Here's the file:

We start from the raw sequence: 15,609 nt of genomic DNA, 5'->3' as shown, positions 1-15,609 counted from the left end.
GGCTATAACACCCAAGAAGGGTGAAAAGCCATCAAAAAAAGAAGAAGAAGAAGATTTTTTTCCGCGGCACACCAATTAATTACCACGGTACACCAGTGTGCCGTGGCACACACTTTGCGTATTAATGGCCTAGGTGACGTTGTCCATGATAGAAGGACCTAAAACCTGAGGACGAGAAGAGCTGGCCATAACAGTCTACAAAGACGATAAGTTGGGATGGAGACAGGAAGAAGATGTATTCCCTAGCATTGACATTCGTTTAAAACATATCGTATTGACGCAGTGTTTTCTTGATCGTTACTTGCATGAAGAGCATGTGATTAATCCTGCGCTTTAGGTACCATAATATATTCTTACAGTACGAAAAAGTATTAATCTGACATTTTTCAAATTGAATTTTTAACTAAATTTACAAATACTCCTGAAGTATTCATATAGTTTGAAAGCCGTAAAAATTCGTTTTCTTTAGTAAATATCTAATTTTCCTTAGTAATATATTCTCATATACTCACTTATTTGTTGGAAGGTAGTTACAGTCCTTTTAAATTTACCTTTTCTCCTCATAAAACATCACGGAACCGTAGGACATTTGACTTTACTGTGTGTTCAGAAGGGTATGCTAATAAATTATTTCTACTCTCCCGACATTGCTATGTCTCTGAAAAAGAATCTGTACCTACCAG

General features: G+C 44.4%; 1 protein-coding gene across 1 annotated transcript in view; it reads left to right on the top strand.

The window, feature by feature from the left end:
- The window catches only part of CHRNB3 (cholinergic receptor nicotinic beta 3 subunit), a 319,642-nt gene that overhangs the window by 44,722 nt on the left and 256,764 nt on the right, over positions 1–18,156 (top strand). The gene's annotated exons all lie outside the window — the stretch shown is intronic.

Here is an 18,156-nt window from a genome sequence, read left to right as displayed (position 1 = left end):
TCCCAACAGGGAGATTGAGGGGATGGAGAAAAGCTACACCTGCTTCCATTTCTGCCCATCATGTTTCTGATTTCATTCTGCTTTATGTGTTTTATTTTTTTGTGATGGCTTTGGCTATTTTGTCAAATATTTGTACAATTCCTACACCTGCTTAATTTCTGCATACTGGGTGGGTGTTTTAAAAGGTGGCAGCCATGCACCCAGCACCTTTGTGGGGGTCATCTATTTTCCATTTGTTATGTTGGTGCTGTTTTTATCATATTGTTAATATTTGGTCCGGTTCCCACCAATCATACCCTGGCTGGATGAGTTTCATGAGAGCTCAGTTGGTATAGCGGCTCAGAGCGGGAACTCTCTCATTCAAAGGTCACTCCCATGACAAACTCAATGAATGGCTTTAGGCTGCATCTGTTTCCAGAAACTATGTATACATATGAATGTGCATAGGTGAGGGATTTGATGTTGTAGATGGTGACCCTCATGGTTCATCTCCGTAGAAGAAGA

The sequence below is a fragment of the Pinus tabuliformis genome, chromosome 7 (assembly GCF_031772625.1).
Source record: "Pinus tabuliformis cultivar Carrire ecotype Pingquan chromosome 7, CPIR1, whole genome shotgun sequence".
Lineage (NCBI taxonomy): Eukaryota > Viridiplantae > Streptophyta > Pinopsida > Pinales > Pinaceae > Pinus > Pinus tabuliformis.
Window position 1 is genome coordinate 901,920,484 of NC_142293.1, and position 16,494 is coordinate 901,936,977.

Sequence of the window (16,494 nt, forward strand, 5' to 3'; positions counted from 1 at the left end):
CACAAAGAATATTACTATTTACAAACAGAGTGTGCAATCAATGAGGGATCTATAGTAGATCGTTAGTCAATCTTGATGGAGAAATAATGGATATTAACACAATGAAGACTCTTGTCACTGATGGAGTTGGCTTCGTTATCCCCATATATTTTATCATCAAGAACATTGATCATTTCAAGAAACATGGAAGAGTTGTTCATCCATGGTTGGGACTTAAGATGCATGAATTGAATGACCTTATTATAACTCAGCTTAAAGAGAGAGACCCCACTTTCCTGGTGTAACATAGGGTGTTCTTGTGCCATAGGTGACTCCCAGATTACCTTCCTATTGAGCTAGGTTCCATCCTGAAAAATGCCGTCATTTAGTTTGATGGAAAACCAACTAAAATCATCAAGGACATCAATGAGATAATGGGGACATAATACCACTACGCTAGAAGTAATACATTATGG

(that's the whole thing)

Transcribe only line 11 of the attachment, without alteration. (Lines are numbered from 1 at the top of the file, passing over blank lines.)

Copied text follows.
Window position 1 is genome coordinate 901,920,484 of NC_142293.1, and position 16,494 is coordinate 901,936,977.